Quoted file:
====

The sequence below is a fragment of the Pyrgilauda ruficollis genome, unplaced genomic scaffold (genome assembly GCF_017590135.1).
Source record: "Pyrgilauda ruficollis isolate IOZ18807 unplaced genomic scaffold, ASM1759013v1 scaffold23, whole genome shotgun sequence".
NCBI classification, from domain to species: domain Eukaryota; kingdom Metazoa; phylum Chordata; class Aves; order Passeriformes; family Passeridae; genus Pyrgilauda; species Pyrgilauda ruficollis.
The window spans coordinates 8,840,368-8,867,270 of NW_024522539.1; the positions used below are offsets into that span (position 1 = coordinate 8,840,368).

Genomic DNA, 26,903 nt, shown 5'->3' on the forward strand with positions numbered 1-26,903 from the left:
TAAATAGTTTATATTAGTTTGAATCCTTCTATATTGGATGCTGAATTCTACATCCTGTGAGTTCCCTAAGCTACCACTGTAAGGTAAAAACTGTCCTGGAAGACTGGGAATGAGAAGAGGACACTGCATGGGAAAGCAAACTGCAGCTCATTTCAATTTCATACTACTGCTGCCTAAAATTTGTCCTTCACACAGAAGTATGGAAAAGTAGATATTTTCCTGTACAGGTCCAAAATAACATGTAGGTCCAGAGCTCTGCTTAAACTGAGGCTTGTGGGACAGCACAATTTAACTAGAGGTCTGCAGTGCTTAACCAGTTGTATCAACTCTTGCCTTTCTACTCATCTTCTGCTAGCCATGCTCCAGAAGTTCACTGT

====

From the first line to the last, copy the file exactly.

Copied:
The sequence below is a fragment of the Pyrgilauda ruficollis genome, unplaced genomic scaffold (genome assembly GCF_017590135.1).
Source record: "Pyrgilauda ruficollis isolate IOZ18807 unplaced genomic scaffold, ASM1759013v1 scaffold23, whole genome shotgun sequence".
NCBI classification, from domain to species: domain Eukaryota; kingdom Metazoa; phylum Chordata; class Aves; order Passeriformes; family Passeridae; genus Pyrgilauda; species Pyrgilauda ruficollis.
The window spans coordinates 8,840,368-8,867,270 of NW_024522539.1; the positions used below are offsets into that span (position 1 = coordinate 8,840,368).

Genomic DNA, 26,903 nt, shown 5'->3' on the forward strand with positions numbered 1-26,903 from the left:
TAAATAGTTTATATTAGTTTGAATCCTTCTATATTGGATGCTGAATTCTACATCCTGTGAGTTCCCTAAGCTACCACTGTAAGGTAAAAACTGTCCTGGAAGACTGGGAATGAGAAGAGGACACTGCATGGGAAAGCAAACTGCAGCTCATTTCAATTTCATACTACTGCTGCCTAAAATTTGTCCTTCACACAGAAGTATGGAAAAGTAGATATTTTCCTGTACAGGTCCAAAATAACATGTAGGTCCAGAGCTCTGCTTAAACTGAGGCTTGTGGGACAGCACAATTTAACTAGAGGTCTGCAGTGCTTAACCAGTTGTATCAACTCTTGCCTTTCTACTCATCTTCTGCTAGCCATGCTCCAGAAGTTCACTGT